First Doctor William Hartnell: the Daleks were a distraction

In his only surviving TV interview, William Hartnell revealed his irritation at the metal menaces - and said he would be famous for much more than Doctor Who


The first Doctor found Daleks irritating and expected to leave the role of The Doctor behind, a rare interview has revealed. In 1967, William Hartnell called the classic baddies “mechanical mobile objects”, and hoped to go on to more famous roles.


In his only surviving on-screen interview, included in the upcoming DVD release of 1966 story The Tenth Planet and seen by, William Hartnell expressed his annoyance with constantly being asked about the Daleks.

“I’m not brassed off, it’s just it’s the association of the Dalek question, this mechanical mobile object, I’m beginning to find it distracting,” Hartnell said. “And they were difficult to play to, because you’re not looking into human eyes. You’re looking at a metal object, moving about, with a voiceover.”

Despite claiming not to be “brassed off” by his metal nemeses, Hartnell gave terse responses to the interviewer. Asked whether he would ever “shake off” questions about Doctor Who, he replied: “Oh yes, of course, by making a success in something else! That’s an actor’s job.”

The clip was discovered by researcher Richard Bignell in 2009, working for BBC DVD. The full interview, of which only a fragment survives, was filmed in Hartnell’s dressing room in the Gaumont Theatre, Taunton, during his run as Buskin in the pantomime Puss in Boots. It was initially broadcast on the BBC regional news programme Points West on 17 January 1967.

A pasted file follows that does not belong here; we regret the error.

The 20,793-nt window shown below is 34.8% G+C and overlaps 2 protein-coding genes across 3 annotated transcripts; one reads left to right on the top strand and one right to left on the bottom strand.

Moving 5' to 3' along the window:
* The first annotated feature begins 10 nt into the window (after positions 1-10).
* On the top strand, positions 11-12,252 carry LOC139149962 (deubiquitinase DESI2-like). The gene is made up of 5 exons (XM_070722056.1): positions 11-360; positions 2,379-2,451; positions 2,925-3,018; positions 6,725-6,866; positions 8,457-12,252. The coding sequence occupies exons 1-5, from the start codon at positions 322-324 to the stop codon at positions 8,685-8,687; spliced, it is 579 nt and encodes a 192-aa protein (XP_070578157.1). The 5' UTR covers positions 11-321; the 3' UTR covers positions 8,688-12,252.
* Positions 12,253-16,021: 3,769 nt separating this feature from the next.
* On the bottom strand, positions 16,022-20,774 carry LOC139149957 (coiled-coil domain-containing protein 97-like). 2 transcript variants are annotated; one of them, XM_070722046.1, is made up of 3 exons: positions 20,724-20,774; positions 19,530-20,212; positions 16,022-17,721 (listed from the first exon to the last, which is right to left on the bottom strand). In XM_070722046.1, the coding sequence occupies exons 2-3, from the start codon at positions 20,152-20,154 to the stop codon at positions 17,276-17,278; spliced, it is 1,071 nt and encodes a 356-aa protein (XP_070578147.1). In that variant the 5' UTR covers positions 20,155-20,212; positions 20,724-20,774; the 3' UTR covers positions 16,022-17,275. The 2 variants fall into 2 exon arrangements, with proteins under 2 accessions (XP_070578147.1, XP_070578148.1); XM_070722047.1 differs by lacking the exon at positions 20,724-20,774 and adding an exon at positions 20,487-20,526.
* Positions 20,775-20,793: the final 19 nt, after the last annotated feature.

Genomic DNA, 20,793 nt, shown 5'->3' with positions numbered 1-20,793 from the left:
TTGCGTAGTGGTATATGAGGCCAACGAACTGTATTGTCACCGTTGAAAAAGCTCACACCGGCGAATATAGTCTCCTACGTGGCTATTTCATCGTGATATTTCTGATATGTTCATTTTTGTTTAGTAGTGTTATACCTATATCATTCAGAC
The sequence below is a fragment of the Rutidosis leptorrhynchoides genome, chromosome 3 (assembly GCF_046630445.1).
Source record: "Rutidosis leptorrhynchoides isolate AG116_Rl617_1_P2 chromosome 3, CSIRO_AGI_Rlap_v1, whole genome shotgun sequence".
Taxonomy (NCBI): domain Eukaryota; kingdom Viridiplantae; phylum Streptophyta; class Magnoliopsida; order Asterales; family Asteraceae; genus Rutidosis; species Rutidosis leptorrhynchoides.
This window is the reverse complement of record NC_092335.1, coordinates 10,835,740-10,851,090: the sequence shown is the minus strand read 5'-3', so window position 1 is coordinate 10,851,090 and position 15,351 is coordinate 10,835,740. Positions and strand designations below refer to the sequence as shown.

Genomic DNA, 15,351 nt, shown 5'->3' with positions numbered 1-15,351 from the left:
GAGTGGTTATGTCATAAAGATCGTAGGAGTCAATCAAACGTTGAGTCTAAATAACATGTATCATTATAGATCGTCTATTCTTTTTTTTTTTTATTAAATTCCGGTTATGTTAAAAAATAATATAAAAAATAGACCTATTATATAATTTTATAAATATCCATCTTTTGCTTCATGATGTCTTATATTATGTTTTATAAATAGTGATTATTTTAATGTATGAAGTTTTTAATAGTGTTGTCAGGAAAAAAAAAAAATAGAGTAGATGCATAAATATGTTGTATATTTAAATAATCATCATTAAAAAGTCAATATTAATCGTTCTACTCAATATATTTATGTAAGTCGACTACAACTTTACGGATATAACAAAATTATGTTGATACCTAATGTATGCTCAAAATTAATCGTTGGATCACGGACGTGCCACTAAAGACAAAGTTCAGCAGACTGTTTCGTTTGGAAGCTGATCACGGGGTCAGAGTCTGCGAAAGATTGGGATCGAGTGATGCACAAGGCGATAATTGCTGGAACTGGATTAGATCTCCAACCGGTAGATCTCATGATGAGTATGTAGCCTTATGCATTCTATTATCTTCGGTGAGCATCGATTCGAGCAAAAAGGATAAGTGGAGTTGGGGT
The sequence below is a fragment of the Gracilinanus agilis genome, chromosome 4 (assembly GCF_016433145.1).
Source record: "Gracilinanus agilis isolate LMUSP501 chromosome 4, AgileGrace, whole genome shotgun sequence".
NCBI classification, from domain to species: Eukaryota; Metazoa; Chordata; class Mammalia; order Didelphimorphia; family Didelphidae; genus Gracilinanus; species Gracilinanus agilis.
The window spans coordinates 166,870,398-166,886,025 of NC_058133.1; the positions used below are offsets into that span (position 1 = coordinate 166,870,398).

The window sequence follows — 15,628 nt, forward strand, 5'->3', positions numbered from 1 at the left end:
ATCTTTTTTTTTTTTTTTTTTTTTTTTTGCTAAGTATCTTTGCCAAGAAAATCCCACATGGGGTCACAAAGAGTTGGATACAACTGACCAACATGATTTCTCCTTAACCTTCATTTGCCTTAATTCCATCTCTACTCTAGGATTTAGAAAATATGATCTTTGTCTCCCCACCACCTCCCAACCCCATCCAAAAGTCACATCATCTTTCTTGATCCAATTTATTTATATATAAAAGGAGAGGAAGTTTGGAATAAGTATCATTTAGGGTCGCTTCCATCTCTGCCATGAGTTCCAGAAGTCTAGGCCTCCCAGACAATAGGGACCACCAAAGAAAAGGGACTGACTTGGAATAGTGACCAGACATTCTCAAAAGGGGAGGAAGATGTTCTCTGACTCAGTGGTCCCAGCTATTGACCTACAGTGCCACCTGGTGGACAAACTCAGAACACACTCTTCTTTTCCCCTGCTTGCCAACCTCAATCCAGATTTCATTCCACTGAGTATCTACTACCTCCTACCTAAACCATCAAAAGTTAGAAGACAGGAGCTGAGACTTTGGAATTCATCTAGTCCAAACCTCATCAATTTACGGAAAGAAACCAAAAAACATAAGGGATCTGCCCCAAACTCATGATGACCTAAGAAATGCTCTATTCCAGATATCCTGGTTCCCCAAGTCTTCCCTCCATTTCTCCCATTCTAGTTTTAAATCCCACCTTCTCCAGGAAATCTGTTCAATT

Though digitised in 2011, the interview will appear for the first time on the DVD release of The Tenth Planet this October. The final story of Hartnell’s Doctor Who tenure, it was also the first to feature the Cybermen.

The DVD release will feature extras including commentary with Anneke Wills who played the Doctor’s companion Polly, a reconstruction of the story’s missing fourth episode, and the original Radio Times listings.

Hartnell, who died in 1975, first appeared as The Doctor in 1963’s An Unearthly Child, and held the role until 1966. Next month he will be played on BBC2 by David Bradley in An Adventure in Space and Time, a drama telling the story of the show’s conception that forms part of the Doctor Who 50th anniversary celebrations.

Asked why he seemed to appeal to children despite being, in the interviewer’s words, “a rather grumpy sort of person”, Hartnell responded: “As I’ve said before, they find me a cross between the Wizard of Oz and Father Christmas.”

It wasn’t just Doctor Who that annoyed Hartnell. Challenged on whether he thought panto was “legitimate”, he replied: “No, no. It’s a different technique which lends itself only to what I call a variety actor. But I’m not, I’m legitimate, I’m a legitimate character actor of the theatre and film.”


The Tenth Planet will be released on DVD on 14 October